A rise in teens reading: Social media’s impact on the classic pastime


Alexa Waser

Linganore senior Lily Reynolds reads one of her favorite books, “City of Girls,” by Elizabeth Gilbert.

by Alexa Waser, Editor-in-Chief

For so long, getting teenagers to read felt like pulling teeth. Over the last couple of years, however, this has seemingly changed. Many more teens today are willingly picking up novels and reading to fill their free time. 

This surge has been largely inspired by the conversations about books taking place throughout social media. Social media has changed the way many things are viewed, but how has it changed the way Generation Z reads?

Social media’s role in book sales has been crucial. Many users use TikTok to talk about books they love, including giving reviews, making jokes and attaching aesthetics to certain books. 

In other words, many users will use different songs and images to convince people to read certain books based on their aesthetic. These types of videos can be seen on #Booktok, which has gained over 100 billion views.  

Linganore senior Lily Reynolds has always been an avid reader. Her mom would read to her for hours as a child, and she has not stopped since. Reynolds sees the large impact social media has played in why more teens are now reading. 

“Just like anything else on social media, certain books go trending,” said Reynolds. “More people are reading and talking about them. People also use hashtags to find similar books that they have read.”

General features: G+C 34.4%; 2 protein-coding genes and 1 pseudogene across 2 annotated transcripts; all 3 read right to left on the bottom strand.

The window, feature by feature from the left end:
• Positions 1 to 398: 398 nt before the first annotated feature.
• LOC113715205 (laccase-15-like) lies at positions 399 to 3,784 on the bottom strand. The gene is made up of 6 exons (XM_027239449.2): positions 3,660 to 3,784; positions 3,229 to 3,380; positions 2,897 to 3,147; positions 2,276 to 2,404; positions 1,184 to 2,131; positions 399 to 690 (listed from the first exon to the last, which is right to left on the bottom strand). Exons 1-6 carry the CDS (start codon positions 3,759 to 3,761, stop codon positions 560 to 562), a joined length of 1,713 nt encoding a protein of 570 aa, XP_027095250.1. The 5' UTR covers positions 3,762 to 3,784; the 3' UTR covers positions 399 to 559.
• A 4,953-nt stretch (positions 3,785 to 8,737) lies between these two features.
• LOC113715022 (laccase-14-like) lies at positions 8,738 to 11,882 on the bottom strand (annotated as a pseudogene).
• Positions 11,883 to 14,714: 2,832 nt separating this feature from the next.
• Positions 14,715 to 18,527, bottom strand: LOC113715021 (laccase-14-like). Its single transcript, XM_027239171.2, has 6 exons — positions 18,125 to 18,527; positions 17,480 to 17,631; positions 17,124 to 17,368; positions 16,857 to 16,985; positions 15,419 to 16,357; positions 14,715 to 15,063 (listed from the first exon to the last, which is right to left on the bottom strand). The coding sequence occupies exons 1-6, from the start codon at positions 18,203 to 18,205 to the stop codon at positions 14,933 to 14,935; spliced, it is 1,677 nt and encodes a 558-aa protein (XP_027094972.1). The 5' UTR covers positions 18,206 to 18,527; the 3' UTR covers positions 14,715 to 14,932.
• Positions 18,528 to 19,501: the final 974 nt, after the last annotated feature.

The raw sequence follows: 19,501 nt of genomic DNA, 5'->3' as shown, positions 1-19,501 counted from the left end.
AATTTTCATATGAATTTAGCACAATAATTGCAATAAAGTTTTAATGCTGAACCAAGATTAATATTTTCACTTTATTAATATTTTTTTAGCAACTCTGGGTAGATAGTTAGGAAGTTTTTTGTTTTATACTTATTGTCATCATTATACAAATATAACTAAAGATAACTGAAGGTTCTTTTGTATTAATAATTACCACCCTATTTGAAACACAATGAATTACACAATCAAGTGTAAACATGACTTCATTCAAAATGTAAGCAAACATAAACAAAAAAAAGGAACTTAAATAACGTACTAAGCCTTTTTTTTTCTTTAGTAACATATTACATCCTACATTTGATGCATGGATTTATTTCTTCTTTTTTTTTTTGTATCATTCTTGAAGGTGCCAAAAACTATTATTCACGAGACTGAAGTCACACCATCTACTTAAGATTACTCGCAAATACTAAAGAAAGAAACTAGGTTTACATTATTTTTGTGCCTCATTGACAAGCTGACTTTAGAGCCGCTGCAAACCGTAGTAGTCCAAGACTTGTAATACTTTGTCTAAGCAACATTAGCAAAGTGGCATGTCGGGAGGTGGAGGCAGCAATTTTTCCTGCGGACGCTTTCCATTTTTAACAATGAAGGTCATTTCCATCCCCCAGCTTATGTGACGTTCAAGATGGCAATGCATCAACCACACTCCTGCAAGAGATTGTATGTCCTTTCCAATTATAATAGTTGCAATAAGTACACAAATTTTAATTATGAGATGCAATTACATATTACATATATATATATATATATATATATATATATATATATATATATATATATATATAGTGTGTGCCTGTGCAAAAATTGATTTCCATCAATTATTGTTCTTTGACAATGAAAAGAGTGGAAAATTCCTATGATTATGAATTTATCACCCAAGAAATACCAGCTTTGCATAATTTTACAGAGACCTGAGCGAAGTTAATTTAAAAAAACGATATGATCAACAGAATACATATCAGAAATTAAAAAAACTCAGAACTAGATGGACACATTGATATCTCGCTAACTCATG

A particularly interesting corner of this reading phenomenon can be found on Tiktok where there is grouping of certain books with online personas or specific aesthetics. One example of a sub-genre being assigned to books is “femcel.

Female readers who assume the femcel label often associate themselves and the label with books containing female rage and suffrage. Some of these books include, “The Bell Jar,” “My Year of Rest and Relaxation,” “ The Virgin Suicides,” “Girl Inturupted” and “Gone Girl.” These books are often shown in a series of Tik Tok videos alongside Fiona Apple songs, pearls, Dior lip oils and Miss Dior perfume with captions such as “POV: A man has never looked your way.” 

An Instagram post made by user girlblogger2008 implies that viewers should stay away from women who read these “femcel” novels. (girlblogger2008)

This content makes it really easy for young girls who identify with this type of character and the femcel style to be influenced to pick up these books, thus becoming more avid readers in general. 

For Linganore senior Ella Pritchett, social media–especially TikTok–has played a huge part in how she reads. 

“Social media has shown me some of the best books,” said Pritchett. “TikTok has shown me some of my favorite authors like Sally Rooney. She’s awesome!” 

 Linganore’s media specialist Marsha Thompson explained that while she is not seeing many more books being checked out from the Linganore Learning Commons, she does believe that more teens are reading and just getting their content from online sources. 

Even freshman Raelynn Shorey, who does not use social media, has noticed that more teens have been picking up books. 

“I’ve seen a few more people start reading … I’ve seen a few people bring their books everywhere they go,” said Shorey. “It’s making me quite happy.” 

Another reason so many teens have been reaching for books more lately is because they have rediscovered a love for reading during quarantine.